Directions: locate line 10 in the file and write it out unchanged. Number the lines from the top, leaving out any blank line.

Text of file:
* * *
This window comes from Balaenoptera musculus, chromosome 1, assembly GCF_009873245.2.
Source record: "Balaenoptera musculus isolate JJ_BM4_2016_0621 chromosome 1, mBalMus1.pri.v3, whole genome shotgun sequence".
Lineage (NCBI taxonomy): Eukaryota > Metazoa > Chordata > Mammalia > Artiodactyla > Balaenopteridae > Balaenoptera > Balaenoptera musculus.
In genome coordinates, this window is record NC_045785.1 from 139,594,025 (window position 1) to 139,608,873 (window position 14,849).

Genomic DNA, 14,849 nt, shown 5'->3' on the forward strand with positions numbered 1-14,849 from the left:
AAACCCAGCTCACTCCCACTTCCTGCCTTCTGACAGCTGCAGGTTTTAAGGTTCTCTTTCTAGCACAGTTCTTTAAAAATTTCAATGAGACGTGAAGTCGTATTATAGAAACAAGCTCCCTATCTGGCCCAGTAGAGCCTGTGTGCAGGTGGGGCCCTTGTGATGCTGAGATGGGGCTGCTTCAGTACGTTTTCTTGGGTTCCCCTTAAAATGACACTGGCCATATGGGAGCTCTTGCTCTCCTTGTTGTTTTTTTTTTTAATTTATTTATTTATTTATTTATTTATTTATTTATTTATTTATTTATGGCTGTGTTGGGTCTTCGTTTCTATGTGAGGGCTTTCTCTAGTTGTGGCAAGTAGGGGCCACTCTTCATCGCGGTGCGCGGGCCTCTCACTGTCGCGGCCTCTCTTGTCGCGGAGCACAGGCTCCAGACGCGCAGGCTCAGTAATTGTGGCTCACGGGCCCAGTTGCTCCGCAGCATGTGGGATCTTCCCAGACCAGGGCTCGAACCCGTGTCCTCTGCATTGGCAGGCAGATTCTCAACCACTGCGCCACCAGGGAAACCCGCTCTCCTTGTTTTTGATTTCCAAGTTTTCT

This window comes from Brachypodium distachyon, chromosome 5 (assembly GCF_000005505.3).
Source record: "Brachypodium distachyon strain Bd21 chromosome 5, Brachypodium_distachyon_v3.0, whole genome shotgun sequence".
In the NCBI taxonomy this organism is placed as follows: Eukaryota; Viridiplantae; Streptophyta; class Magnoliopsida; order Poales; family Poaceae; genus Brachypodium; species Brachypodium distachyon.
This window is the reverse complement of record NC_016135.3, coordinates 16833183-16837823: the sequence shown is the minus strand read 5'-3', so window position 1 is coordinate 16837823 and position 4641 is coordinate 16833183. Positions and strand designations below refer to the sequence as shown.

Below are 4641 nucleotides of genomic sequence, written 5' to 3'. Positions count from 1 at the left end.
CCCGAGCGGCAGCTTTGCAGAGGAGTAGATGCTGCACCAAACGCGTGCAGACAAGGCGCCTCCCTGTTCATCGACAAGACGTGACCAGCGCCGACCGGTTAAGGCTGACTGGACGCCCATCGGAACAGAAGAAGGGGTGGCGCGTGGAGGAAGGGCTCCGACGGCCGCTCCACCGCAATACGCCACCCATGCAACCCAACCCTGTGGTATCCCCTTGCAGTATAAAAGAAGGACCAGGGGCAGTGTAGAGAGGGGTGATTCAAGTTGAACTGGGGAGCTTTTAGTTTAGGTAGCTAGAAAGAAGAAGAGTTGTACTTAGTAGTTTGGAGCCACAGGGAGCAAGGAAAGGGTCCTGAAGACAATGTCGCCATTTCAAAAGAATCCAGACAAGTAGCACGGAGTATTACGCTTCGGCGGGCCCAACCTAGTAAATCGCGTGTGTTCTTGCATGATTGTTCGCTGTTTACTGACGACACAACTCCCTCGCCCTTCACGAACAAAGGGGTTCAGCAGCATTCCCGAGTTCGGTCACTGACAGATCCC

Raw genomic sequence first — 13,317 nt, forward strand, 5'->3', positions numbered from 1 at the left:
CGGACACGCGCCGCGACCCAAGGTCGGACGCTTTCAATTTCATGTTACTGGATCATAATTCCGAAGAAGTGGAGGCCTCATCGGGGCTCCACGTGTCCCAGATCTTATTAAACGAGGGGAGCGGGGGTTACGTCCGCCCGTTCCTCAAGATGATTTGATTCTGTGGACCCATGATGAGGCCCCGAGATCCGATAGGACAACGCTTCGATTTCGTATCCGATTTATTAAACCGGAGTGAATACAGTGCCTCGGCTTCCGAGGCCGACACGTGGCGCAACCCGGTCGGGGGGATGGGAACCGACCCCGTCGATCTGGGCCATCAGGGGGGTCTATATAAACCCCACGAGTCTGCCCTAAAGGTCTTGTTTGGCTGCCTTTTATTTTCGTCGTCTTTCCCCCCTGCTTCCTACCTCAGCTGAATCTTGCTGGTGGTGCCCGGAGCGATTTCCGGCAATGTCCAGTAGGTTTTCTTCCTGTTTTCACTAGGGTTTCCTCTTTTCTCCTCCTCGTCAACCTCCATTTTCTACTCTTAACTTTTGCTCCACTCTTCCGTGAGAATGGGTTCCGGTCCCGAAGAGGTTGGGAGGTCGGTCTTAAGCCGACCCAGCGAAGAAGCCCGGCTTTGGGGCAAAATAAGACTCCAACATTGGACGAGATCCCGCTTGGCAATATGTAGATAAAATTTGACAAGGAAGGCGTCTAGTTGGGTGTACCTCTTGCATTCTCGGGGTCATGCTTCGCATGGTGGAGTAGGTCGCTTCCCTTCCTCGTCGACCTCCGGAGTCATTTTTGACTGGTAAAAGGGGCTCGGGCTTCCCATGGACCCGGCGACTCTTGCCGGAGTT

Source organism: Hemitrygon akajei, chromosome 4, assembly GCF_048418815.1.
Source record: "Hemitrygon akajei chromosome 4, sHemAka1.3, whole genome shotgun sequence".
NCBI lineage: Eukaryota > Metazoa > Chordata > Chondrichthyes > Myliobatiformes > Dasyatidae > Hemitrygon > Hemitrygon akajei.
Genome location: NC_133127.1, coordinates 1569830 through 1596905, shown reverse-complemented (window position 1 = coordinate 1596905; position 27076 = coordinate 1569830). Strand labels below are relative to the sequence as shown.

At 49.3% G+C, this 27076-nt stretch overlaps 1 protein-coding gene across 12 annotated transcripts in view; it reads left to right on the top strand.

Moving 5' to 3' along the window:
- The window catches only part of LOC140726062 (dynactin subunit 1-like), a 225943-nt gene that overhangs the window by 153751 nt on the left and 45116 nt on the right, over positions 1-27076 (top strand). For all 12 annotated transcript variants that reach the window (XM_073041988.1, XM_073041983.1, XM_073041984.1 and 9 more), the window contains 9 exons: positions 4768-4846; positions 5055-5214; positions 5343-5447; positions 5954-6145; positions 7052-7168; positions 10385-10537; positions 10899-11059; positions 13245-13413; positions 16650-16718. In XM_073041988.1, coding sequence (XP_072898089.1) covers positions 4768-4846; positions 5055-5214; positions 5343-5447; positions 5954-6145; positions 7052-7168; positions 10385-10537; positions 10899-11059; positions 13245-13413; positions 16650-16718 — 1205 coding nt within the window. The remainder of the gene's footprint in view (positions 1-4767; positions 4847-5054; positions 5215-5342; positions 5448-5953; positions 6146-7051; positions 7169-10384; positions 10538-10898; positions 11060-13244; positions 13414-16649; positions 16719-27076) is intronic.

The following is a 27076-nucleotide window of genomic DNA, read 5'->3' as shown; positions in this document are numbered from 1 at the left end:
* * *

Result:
This window is the reverse complement of record NC_016135.3, coordinates 16833183-16837823: the sequence shown is the minus strand read 5'-3', so window position 1 is coordinate 16837823 and position 4641 is coordinate 16833183. Positions and strand designations below refer to the sequence as shown.